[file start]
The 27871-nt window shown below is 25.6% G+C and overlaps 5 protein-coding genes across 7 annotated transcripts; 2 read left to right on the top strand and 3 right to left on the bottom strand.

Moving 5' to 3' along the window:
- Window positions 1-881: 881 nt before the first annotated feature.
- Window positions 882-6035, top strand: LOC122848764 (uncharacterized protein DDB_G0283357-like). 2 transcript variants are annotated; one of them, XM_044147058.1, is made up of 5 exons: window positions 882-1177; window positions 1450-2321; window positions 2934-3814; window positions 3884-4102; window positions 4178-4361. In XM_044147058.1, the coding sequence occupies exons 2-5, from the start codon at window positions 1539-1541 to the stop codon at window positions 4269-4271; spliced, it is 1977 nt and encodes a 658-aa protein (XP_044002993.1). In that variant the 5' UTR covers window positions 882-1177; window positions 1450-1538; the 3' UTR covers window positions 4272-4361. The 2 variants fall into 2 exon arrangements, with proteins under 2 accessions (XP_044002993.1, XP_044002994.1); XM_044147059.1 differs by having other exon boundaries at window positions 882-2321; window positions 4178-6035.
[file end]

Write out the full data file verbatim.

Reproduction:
The 27871-nt window shown below is 25.6% G+C and overlaps 5 protein-coding genes across 7 annotated transcripts; 2 read left to right on the top strand and 3 right to left on the bottom strand.

Moving 5' to 3' along the window:
- Window positions 1-881: 881 nt before the first annotated feature.
- Window positions 882-6035, top strand: LOC122848764 (uncharacterized protein DDB_G0283357-like). 2 transcript variants are annotated; one of them, XM_044147058.1, is made up of 5 exons: window positions 882-1177; window positions 1450-2321; window positions 2934-3814; window positions 3884-4102; window positions 4178-4361. In XM_044147058.1, the coding sequence occupies exons 2-5, from the start codon at window positions 1539-1541 to the stop codon at window positions 4269-4271; spliced, it is 1977 nt and encodes a 658-aa protein (XP_044002993.1). In that variant the 5' UTR covers window positions 882-1177; window positions 1450-1538; the 3' UTR covers window positions 4272-4361. The 2 variants fall into 2 exon arrangements, with proteins under 2 accessions (XP_044002993.1, XP_044002994.1); XM_044147059.1 differs by having other exon boundaries at window positions 882-2321; window positions 4178-6035.